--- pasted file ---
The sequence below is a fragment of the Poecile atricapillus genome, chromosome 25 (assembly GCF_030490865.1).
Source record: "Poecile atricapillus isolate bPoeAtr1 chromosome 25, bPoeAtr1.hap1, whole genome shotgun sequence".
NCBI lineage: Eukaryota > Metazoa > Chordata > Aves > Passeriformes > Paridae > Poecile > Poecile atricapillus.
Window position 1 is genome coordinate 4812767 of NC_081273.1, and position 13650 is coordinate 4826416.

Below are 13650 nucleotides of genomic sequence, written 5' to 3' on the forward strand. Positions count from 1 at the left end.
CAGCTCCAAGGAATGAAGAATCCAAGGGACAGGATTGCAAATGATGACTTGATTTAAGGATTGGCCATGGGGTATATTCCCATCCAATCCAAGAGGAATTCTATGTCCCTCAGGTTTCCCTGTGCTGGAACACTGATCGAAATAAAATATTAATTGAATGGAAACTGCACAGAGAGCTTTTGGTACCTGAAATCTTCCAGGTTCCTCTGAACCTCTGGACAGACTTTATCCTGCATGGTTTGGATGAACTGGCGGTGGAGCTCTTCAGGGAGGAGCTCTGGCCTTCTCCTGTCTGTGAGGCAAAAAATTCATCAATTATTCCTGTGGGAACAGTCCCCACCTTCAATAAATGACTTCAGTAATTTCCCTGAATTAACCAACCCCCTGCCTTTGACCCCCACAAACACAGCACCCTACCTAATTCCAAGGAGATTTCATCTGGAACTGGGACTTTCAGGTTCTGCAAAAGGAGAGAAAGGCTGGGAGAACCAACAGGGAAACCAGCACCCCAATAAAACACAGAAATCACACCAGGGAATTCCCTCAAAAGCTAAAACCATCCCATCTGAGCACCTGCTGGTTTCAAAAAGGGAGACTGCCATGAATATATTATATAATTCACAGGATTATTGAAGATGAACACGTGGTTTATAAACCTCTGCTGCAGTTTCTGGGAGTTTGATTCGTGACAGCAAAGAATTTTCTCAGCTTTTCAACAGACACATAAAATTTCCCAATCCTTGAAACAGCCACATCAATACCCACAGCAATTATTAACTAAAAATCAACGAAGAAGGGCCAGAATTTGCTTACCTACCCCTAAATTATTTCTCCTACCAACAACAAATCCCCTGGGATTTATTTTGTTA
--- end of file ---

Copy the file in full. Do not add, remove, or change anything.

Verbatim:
The sequence below is a fragment of the Poecile atricapillus genome, chromosome 25 (assembly GCF_030490865.1).
Source record: "Poecile atricapillus isolate bPoeAtr1 chromosome 25, bPoeAtr1.hap1, whole genome shotgun sequence".
NCBI lineage: Eukaryota > Metazoa > Chordata > Aves > Passeriformes > Paridae > Poecile > Poecile atricapillus.
Window position 1 is genome coordinate 4812767 of NC_081273.1, and position 13650 is coordinate 4826416.

Below are 13650 nucleotides of genomic sequence, written 5' to 3' on the forward strand. Positions count from 1 at the left end.
CAGCTCCAAGGAATGAAGAATCCAAGGGACAGGATTGCAAATGATGACTTGATTTAAGGATTGGCCATGGGGTATATTCCCATCCAATCCAAGAGGAATTCTATGTCCCTCAGGTTTCCCTGTGCTGGAACACTGATCGAAATAAAATATTAATTGAATGGAAACTGCACAGAGAGCTTTTGGTACCTGAAATCTTCCAGGTTCCTCTGAACCTCTGGACAGACTTTATCCTGCATGGTTTGGATGAACTGGCGGTGGAGCTCTTCAGGGAGGAGCTCTGGCCTTCTCCTGTCTGTGAGGCAAAAAATTCATCAATTATTCCTGTGGGAACAGTCCCCACCTTCAATAAATGACTTCAGTAATTTCCCTGAATTAACCAACCCCCTGCCTTTGACCCCCACAAACACAGCACCCTACCTAATTCCAAGGAGATTTCATCTGGAACTGGGACTTTCAGGTTCTGCAAAAGGAGAGAAAGGCTGGGAGAACCAACAGGGAAACCAGCACCCCAATAAAACACAGAAATCACACCAGGGAATTCCCTCAAAAGCTAAAACCATCCCATCTGAGCACCTGCTGGTTTCAAAAAGGGAGACTGCCATGAATATATTATATAATTCACAGGATTATTGAAGATGAACACGTGGTTTATAAACCTCTGCTGCAGTTTCTGGGAGTTTGATTCGTGACAGCAAAGAATTTTCTCAGCTTTTCAACAGACACATAAAATTTCCCAATCCTTGAAACAGCCACATCAATACCCACAGCAATTATTAACTAAAAATCAACGAAGAAGGGCCAGAATTTGCTTACCTACCCCTAAATTATTTCTCCTACCAACAACAAATCCCCTGGGATTTATTTTGTTA